**Observation 9:** The three entries in the set of possible endings has the common thing that non of them contain 1 or 4. Since there are no rules for d1 and d2, we can have both permutations of the two numbers and still have a valid number. That gives us a total of 6 numbers we need to sum up for the result.

**Result:** 1430952867 + 1460357289 + 1406357289 + 4130952867 + 4160357289 +4106357289 = 16695334890

So it was possible to find all numbers with this property by hand.

## Wrapping up

I have shown you two ways to get the result, either by generating all permutations and checking them or by doing a pen and paper analysis. Personally I think it was more fun to do the pen & paper analysis than writing a piece of C# code for brute forcing the problem. It gave me a much better feel for the problem and the properties of the numbers.

I have uploaded the C# source code for the brute force approach so you can check out the details if you like.

Do you have another possible solution or way of attacking this problem? Let me hear from you. Comments, questions or pointing out mistakes is also very welcome.

**Update:** Suprdewd sent me another brute force approach which is longer to write, but significantly faster to execute. I have included it in the source code if you would like to study it. I think it is pretty straightforward to read.

That was pretty cool.

I took yet another approach:

Loop through multiples of 17.

Make sure the multiple has distinct digits.

Loop through multiples of 13.

Make sure the multiple has distinct digits and starts with the end of the multiple of 17.

Continue this with the other multiples.

Concatenate the multiples together and make sure it contains distinct digits, and then add the missing digit in front of the number and add that number to the sum.

That should runs in under 10ms.

Anyways, thanks for the post.

Hi suprDewd

I think your approach is a pretty smart way to bruteforce the problem. Instead of testing all possible candidates, you build a string with the correct property.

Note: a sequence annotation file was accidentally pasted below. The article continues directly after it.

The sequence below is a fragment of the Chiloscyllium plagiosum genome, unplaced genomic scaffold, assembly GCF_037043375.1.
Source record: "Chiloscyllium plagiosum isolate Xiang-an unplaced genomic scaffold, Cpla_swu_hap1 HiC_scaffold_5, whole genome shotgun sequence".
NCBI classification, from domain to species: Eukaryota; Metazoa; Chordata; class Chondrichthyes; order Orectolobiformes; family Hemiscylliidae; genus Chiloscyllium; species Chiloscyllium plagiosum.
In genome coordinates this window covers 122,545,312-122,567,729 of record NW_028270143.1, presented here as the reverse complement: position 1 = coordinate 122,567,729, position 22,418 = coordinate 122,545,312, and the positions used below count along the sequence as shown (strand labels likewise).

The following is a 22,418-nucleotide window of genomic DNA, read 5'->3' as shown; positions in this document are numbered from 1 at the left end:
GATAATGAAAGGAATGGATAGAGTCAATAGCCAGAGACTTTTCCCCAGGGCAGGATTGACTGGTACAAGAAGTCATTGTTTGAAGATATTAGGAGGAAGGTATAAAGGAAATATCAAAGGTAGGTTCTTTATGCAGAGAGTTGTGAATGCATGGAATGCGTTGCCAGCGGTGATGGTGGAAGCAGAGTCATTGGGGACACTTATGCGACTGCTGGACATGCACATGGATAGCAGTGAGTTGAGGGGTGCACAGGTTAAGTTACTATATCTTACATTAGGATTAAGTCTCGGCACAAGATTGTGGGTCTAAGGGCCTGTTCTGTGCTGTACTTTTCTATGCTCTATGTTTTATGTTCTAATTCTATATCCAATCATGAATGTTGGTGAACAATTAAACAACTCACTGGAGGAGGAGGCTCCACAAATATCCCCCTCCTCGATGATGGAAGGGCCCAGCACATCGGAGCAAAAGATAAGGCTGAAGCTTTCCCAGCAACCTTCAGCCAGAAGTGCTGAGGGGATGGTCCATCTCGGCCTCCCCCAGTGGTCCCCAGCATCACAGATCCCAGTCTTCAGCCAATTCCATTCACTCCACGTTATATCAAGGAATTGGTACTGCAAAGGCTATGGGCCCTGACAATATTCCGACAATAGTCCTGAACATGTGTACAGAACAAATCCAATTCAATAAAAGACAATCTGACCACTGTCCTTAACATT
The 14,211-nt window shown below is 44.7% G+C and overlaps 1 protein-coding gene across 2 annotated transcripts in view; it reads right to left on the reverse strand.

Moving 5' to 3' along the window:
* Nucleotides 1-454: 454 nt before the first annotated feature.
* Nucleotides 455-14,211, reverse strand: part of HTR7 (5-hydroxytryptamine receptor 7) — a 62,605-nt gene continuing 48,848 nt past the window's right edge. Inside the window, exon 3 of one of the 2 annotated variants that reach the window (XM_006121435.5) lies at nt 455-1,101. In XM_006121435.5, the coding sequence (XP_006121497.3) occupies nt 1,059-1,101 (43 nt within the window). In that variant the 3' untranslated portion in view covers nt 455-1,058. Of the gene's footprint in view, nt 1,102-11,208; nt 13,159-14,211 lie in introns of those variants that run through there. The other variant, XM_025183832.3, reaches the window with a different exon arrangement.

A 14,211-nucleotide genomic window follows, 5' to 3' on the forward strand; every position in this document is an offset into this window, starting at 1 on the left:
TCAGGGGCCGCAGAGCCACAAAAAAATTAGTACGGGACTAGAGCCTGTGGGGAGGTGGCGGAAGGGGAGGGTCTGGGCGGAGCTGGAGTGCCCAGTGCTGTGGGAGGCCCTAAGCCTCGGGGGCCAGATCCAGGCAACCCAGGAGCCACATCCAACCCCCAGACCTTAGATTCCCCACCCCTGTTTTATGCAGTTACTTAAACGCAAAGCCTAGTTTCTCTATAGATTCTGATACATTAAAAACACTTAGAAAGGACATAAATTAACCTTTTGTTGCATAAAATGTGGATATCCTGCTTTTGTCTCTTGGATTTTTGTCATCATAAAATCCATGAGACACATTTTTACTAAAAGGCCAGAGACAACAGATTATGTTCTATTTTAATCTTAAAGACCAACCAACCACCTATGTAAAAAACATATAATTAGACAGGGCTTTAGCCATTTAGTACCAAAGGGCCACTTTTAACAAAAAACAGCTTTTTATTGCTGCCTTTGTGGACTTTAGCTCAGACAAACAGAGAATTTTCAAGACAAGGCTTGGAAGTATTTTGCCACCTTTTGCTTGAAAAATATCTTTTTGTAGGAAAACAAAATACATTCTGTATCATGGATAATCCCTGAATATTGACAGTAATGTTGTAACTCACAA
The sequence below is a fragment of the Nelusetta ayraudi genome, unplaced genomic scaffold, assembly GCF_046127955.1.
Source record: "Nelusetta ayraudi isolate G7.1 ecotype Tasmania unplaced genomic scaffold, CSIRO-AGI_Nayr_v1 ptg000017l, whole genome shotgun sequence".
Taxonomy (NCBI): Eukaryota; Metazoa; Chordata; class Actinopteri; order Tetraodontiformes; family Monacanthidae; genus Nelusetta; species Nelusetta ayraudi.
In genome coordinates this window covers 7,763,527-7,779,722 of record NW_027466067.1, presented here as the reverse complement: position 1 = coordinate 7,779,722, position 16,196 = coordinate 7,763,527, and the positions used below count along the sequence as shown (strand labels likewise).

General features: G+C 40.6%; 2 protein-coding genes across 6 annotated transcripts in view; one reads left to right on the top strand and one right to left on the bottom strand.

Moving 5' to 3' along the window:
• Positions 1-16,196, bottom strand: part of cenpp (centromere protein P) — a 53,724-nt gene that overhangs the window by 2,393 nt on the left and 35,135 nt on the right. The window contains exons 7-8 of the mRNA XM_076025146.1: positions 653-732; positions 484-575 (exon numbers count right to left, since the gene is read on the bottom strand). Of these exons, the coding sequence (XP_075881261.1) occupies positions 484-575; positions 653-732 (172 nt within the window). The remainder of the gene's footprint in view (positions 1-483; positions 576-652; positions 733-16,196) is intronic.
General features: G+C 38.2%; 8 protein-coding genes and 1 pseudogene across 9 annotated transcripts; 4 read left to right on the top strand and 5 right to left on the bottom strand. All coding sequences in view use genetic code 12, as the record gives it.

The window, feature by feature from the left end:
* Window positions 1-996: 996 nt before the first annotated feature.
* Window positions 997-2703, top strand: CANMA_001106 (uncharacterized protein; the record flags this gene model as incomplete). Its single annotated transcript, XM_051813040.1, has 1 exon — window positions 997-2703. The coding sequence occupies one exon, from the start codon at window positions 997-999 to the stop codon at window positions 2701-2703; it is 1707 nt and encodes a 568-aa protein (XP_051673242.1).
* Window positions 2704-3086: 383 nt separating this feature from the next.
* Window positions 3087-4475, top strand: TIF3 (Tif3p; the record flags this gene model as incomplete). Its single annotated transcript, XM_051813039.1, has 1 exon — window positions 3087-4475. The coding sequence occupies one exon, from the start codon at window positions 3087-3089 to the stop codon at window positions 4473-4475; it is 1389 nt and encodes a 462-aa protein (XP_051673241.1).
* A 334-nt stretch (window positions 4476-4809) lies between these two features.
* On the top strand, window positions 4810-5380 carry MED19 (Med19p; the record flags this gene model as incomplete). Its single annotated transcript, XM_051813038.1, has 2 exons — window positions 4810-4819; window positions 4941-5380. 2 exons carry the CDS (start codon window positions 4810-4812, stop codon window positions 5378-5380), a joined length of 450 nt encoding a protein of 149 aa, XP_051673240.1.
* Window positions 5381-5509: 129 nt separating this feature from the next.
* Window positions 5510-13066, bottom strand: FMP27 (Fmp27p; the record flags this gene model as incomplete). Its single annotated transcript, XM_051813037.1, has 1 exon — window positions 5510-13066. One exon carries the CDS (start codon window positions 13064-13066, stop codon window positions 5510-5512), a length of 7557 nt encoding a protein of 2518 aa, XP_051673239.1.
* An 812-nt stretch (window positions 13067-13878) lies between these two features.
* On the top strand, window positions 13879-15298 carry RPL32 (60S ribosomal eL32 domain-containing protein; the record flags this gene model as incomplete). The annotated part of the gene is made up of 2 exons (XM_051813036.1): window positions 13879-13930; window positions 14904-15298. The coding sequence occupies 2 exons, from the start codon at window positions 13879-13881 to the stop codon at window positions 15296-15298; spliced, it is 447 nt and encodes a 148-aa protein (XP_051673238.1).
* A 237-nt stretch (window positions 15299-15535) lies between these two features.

If you don’t mind I would like to include your source code in the downloadable file for other people to get inspired by.

/Kristian

Of course I don’t mind. 🙂

I don’t know if I understood the question, but wy the number 1024356789 aren’t between this numbers?

024 / 2 = 12

243 / 3 = 81

435 / 5 = 87

356 / 2 = 178

567 / 3 = 189

678 / 2 = 339

789 / 3 = 263

I will show my solution now

Hi Luiz

Thanks for the comment. The reason the number you propose is not a solution is that 789/17 = 46.41… Therefore the requirement that d

_{7}d_{8}d_{9}should be divisible by 17 as stated in the problem formulation is not fulfilled.you are right! I didn’t see it! I’m sorry about it. The answers are the sequence of primes. thanks!

Hi Kristian,

First off, your posts have been very helpful to me as I go through Project Euler. But I have another reason for commenting here.

I think I may have made a simpler version of SuprDewd’s code (in Java, just change a few characters and it’s C#). It uses recursion instead of a set number of for loops, and because of that, it can handle any number of digits by only changing one or two variables. If you would like the code, I can send it to you, but it’s a little much to post here.

Thanks again!

Hi Jon

That sounds really interesting. I would love to see that. However, I would love that anyone can see the solution. So in case it is too big for the blog, I would suggest you to use pastebin.com to hold the code, and throw a link here.

/Kristian

I managed to shorten it, so here it is:

Hopefully it all makes sense…If not, I’ll see what I can try to explain better.

Thanks for that. I will have to study it in detail later on.

numPerm = 3265920

This is 9! but you have 10 digits not 9…

I think you are missing the comment

One thing to note is that the first digit can’t be zero and thus the number of possible entries are 9*9! = 3265920. The code gives the following result

Indeed… my mistake.

Thanks for the answer.

No problem, it took me a while to recall 🙂

I independently came up a solution similar to SuprDewd, after being disappointed that my brute force solution through all permutations took over a second in python.

The solution works with strings and converts to numbers at the end, since working with strings and string slices seems to be faster than digit-twiddling with integers in python.

Thank you so much for this wonderful and beneficial information. You help me enrich my knowledge and hone my skill as a programmer.

Here a very dirty example, but the solution is correct and it took 0 ms.